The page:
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Discussion Starter · #1 ·
Hello everyone,
So glad I found this forum. I hope this is going to help me find some answers.
I am a proud owner of a beautiful German Shepherd - his name is Argo, he will be 2 years old on October 14. My husband and I consider him our first son!
I have looked through the forum and I can't seem to find information about seizures. My husband and I are a little ‘desperate’ and do not know where to find a solution to this issue or what to do.
We were wondering if anyone in this group had experience with treating epileptic german shepherds.
Three months ago (06/22/2018) Argo had his first seizure. When talking to the animal ER immediately after the seizure, they asked if he might have been in contact with chemical products that could have triggered the seizure. We were painting earlier in another room in the house, so he told us on the phone that he could have been ‘poisoned’ by the paint odor and to not worry, but be careful and ventilate.
A month later, a second seizure happened. That day, we had just been out playing with the dog at the neighborhood park and later in the evening, he had a second episode. We visited the vet, he said he could have been in touch with something poisoned at the park (a flower or poisoned treats). We did blood and urine tests, we found that his glucose level was very low, so we run another glucose test, but it came back normal the second time. He diagnosed him for idiopathic (no cause, inherited) epilepsy. However he said he owns an epileptic dog with the same diagnosis and he didn't put him on medication because it could stop convulsions but damage other organs. Not convinced of this confused response, we visited a second vet for another opinion, which gave us this response “if he was my dog I wouldn’t put him on medication”.
One thing to note is what happens during the seizure: Argo is totally normal until 30 seconds before the seizure, at one moment he starts gagging without vomiting, then falls on his side, he has convulsions for 45-60 second (he peed the first time, but not the second during convulsions), lays for another 30 seconds, then wakes up confused (he barked aggressively for a moment the first time) then he went back to being the normal Argo he always was. I would say the whole seizure doesn't last more than 3 minutes.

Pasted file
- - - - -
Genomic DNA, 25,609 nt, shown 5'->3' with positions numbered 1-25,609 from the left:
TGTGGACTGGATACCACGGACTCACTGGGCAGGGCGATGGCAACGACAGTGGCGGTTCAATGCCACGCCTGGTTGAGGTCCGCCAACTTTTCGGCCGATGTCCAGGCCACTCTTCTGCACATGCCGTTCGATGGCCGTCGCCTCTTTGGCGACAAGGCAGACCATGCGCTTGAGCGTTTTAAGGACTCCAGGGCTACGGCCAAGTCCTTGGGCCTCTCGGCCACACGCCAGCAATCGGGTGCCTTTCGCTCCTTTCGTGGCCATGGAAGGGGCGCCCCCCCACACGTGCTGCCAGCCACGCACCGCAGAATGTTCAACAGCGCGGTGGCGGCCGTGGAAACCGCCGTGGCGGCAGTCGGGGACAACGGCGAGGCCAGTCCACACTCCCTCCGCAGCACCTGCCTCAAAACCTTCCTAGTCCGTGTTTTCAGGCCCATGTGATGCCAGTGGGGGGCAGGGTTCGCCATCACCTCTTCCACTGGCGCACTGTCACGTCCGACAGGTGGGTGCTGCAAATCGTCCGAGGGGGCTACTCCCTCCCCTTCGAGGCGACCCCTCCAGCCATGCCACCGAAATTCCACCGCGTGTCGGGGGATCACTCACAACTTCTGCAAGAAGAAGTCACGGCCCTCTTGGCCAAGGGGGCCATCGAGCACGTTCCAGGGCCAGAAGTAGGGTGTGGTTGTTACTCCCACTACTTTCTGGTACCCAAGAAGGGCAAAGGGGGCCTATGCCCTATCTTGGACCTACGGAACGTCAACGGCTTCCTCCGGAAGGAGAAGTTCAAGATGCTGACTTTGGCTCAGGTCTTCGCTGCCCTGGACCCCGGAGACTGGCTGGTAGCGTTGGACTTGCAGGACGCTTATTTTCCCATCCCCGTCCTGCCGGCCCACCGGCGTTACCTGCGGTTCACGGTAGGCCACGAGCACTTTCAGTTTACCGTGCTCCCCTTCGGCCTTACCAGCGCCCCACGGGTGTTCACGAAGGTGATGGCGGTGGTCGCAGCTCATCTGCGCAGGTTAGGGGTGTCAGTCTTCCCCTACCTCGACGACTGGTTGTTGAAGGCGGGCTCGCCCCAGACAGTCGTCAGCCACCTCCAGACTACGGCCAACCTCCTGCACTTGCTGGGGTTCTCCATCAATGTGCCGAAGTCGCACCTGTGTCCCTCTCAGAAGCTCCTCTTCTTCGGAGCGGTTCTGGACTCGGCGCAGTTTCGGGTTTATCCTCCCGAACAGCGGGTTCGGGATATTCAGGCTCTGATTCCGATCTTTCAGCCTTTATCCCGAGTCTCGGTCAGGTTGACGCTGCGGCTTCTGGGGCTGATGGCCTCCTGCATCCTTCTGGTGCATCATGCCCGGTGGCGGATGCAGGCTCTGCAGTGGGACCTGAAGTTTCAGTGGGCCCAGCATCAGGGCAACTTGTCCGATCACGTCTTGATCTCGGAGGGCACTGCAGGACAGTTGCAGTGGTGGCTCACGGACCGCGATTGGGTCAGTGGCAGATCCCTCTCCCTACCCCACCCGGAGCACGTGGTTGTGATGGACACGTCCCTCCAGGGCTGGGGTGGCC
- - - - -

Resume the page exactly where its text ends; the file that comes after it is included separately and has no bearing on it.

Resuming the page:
I did some research online and read a few papers and it would be possible that because he is gagging, these seizures are related to poisoning or heat stroke, however both vets neither confirmed nor denied, they just said "It's possible but there is no way of knowing". Argo is not yet neutered and he is not a hungry dog. He is 2 years old and weights 64 pounds.
We aren’t really happy with the doctors’ confused responses, and do not know what is the best direction we should take. I hope I can find some answers on this forum since it appears to be an issue that has different responses based on this breed. Any information is greatly appreciated.

Thank you very much for all you do!

Fab
 

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My mom's springer spaniel developed seizures at a young age. He was on medication nearly his WHOLE LIFE, and live to be 13. He had only one seizure the whole time he was on the meds, and that was because she'd let him gain too much weight, and the medication was no longer enough for his increased body weight.

I'd go for the medication, if it were my dog. Seizures can be dangerous to the dog. It can bite its tongue or aspirate saliva or vomit into its lungs. They also put a lot of stress on the heart.
 

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I would go with trying meds. Could he be having more seizures that go unnoticed? Or is there someone with him 24/7 to know this? My mother in law's lab had seizures and was on phenobarbital 2x a day for most of her 12 years of life. If I remember correctly, untreated seizures have the potential to increase in number and frequency over time and risk causing irreparable damage to the brain. Not worth the gamble imop.
 

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I've had a few foster dogs that had to be on phenobarbital for seizures. It was work to get the levels right (testing frequently to be sure we had exactly the right doseage to stay in a therapeutic range), but once we did, they controlled the seizures well. Not controlling the seizures can be dangerous.



In addition to meds, look into diet. This diet makes a claim that it helps with seizures (I'm feeding it currently to a dog that had a cancerous tumor removed last summer -- it's expensive, but very easy to use, and it feeds out well).
https://www.drharveys.com/products/dogs/450-paradigm-a-green-superfood-pre-mix
 

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Discussion Starter · #5 ·
My mom's springer spaniel developed seizures at a young age. He was on medication nearly his WHOLE LIFE, and live to be 13. He had only one seizure the whole time he was on the meds, and that was because she'd let him gain too much weight, and the medication was no longer enough for his increased body weight.

I'd go for the medication, if it were my dog. Seizures can be dangerous to the dog. It can bite its tongue or aspirate saliva or vomit into its lungs. They also put a lot of stress on the heart.